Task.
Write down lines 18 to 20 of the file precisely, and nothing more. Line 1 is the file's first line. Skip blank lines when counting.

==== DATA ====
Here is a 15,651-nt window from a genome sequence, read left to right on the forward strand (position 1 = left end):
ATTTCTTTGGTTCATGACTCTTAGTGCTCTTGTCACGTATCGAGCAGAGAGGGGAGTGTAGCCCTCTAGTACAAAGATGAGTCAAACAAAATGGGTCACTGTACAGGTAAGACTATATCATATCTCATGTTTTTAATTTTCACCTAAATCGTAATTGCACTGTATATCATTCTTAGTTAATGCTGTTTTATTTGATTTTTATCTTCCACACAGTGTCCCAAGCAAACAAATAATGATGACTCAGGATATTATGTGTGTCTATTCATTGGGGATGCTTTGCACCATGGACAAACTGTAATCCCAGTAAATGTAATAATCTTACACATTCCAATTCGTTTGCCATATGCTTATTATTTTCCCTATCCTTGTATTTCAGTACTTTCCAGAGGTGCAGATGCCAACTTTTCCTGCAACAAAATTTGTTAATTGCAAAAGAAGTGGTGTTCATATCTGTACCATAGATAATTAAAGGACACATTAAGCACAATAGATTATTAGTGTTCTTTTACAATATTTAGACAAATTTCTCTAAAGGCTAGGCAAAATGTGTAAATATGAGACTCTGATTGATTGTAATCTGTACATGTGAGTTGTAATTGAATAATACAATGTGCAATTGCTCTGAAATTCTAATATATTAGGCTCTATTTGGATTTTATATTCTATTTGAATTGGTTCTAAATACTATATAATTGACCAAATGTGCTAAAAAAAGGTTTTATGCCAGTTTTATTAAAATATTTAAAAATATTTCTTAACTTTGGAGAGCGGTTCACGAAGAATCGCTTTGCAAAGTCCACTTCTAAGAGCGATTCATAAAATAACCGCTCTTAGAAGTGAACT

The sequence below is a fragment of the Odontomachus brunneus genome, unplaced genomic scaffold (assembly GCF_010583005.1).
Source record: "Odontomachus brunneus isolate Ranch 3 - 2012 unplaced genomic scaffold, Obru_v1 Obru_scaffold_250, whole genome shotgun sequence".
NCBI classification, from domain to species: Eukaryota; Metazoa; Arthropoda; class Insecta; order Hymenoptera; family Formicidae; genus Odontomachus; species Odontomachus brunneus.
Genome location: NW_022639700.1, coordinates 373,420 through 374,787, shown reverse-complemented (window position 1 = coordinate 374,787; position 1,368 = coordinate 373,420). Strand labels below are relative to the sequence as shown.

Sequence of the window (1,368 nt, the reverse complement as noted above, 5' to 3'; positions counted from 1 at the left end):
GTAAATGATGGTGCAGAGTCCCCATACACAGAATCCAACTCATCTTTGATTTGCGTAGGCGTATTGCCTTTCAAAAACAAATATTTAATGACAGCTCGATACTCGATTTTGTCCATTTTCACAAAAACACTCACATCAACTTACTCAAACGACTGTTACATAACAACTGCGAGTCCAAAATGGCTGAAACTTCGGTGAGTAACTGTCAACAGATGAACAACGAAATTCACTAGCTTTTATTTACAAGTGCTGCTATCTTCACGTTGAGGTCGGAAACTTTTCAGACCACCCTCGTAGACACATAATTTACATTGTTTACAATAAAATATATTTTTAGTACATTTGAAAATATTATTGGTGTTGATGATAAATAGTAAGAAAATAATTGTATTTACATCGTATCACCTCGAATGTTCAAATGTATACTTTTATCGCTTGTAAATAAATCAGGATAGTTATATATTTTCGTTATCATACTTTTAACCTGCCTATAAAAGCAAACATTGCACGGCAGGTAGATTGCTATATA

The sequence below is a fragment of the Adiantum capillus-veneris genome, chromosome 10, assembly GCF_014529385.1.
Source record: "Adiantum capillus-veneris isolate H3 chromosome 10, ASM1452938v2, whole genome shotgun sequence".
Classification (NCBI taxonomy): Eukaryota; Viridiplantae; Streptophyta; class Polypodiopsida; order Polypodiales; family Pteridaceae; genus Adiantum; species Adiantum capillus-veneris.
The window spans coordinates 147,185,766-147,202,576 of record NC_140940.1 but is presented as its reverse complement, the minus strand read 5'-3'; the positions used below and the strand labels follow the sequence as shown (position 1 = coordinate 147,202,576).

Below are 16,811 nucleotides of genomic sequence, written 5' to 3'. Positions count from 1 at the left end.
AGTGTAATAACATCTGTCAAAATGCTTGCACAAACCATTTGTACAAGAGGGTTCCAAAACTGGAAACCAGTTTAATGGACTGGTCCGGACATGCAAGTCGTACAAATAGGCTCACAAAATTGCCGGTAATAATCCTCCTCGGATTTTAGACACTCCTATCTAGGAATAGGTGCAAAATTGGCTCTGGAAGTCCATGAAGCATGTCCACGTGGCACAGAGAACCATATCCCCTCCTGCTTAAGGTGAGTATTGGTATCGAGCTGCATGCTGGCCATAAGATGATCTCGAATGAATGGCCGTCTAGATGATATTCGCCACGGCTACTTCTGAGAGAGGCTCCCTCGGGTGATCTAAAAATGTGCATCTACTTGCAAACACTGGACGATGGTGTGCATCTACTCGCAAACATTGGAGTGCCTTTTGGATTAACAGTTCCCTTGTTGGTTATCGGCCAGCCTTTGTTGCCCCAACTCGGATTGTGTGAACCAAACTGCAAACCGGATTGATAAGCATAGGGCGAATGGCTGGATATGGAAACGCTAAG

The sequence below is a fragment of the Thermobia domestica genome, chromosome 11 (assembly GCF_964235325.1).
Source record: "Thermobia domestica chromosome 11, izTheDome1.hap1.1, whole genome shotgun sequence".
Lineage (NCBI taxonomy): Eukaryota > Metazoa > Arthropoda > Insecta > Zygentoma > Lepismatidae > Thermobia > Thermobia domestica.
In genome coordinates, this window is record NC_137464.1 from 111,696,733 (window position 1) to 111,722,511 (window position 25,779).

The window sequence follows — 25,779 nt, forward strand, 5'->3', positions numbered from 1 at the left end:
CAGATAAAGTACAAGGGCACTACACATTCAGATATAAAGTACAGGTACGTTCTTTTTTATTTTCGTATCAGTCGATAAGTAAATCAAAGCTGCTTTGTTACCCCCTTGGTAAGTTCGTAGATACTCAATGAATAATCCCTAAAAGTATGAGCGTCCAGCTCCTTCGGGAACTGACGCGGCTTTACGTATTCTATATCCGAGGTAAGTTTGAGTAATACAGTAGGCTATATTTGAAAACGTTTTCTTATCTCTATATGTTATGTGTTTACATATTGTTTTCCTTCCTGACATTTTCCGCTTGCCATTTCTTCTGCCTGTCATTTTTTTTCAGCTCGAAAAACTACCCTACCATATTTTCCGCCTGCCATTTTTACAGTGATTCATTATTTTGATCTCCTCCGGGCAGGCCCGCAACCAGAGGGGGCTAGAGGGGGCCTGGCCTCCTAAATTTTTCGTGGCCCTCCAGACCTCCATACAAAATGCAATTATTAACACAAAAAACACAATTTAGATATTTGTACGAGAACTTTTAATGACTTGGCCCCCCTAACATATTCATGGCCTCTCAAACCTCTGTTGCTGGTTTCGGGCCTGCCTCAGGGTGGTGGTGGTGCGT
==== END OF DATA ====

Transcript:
In genome coordinates, this window is record NC_137464.1 from 111,696,733 (window position 1) to 111,722,511 (window position 25,779).

The window sequence follows — 25,779 nt, forward strand, 5'->3', positions numbered from 1 at the left end:
CAGATAAAGTACAAGGGCACTACACATTCAGATATAAAGTACAGGTACGTTCTTTTTTATTTTCGTATCAGTCGATAAGTAAATCAAAGCTGCTTTGTTACCCCCTTGGTAAGTTCGTAGATACTCAATGAATAATCCCTAAAAGTATGAGCGTCCAGCTCCTTCGGGAACTGACGCGGCTTTACGTATTCTATATCCGAGGTAAGTTTGAGTAATACAGTAGGCTATATTTGAAAACGTTTTCTTATCTCTATATGTTATGTGTTTACATATTGTTTTCCTTCCTGACATTTTCCGCTTGCCATTTCTTCTGCCTGTCATTTTTTTTCAGCTCGAAAAACTACCCTACCATATTTTCCGCCTGCCATTTTTACAGTGATTCATTATTTTGATCTCCTCCGGGCAGGCCCGCAACCAGAGGGGGCTAGAGGGGGCCTGGCCTCCTAAATTTTTCGTGGCCCTCCAGACCTCCATACAAAATGCAATTATTAACACAAAAAACACAATTTAGATATTTGTACGAGAACTTTTAATGACTTGGCCCCCCTAACATATTCATGGCCTCTCAAACCTCTGTTGCTGGTTTCGGGCCTGCCTCAGGGTGGTGGTGGTGCGT